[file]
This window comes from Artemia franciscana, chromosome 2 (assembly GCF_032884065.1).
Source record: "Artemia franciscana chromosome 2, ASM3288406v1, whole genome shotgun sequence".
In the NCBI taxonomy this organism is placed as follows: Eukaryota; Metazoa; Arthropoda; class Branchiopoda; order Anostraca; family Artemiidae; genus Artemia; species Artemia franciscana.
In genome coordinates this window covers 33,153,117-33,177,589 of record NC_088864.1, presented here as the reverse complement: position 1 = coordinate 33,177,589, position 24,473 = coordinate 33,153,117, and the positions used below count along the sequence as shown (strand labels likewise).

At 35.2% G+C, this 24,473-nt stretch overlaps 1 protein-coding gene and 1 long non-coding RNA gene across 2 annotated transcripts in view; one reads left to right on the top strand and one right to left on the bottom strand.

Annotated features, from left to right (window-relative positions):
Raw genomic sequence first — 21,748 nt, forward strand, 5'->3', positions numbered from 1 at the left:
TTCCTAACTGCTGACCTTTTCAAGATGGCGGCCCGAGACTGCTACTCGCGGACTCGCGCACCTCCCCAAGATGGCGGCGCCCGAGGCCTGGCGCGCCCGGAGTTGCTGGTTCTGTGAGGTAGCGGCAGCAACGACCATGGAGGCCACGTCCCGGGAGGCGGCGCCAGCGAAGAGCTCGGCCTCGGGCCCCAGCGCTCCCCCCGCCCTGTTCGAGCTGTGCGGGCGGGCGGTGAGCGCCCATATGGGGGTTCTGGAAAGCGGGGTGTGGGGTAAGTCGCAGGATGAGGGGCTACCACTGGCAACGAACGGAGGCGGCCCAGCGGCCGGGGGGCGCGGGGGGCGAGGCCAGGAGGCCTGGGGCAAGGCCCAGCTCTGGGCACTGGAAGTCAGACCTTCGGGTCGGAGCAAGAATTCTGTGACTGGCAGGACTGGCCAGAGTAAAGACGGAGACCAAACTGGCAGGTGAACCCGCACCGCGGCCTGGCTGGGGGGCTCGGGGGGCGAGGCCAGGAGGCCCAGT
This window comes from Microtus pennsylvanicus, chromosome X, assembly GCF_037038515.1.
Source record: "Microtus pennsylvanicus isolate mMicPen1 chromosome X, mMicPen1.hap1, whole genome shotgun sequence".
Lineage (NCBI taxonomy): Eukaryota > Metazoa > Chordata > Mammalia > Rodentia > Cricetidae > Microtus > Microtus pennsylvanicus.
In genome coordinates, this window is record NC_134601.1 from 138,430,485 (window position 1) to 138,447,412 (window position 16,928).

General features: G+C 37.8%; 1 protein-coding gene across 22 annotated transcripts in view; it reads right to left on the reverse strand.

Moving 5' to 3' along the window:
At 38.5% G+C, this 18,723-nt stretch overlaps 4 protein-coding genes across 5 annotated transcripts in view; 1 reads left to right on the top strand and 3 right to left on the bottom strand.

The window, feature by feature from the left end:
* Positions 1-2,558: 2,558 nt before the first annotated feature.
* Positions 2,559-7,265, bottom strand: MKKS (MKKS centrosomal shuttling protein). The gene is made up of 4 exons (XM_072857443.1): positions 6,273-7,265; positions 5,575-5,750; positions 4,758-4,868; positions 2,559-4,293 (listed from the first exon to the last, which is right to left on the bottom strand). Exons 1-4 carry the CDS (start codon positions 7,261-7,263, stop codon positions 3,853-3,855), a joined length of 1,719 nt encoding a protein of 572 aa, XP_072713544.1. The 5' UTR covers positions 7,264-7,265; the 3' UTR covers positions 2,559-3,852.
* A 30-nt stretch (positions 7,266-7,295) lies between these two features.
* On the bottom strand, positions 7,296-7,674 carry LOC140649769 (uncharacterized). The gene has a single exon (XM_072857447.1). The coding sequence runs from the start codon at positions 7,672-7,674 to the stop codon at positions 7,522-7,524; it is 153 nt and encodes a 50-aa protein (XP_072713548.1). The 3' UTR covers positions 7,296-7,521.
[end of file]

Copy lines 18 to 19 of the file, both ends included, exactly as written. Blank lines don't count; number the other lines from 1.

* Positions 2,559-7,265, bottom strand: MKKS (MKKS centrosomal shuttling protein). The gene is made up of 4 exons (XM_072857443.1): positions 6,273-7,265; positions 5,575-5,750; positions 4,758-4,868; positions 2,559-4,293 (listed from the first exon to the last, which is right to left on the bottom strand). Exons 1-4 carry the CDS (start codon positions 7,261-7,263, stop codon positions 3,853-3,855), a joined length of 1,719 nt encoding a protein of 572 aa, XP_072713544.1. The 5' UTR covers positions 7,264-7,265; the 3' UTR covers positions 2,559-3,852.
* A 30-nt stretch (positions 7,266-7,295) lies between these two features.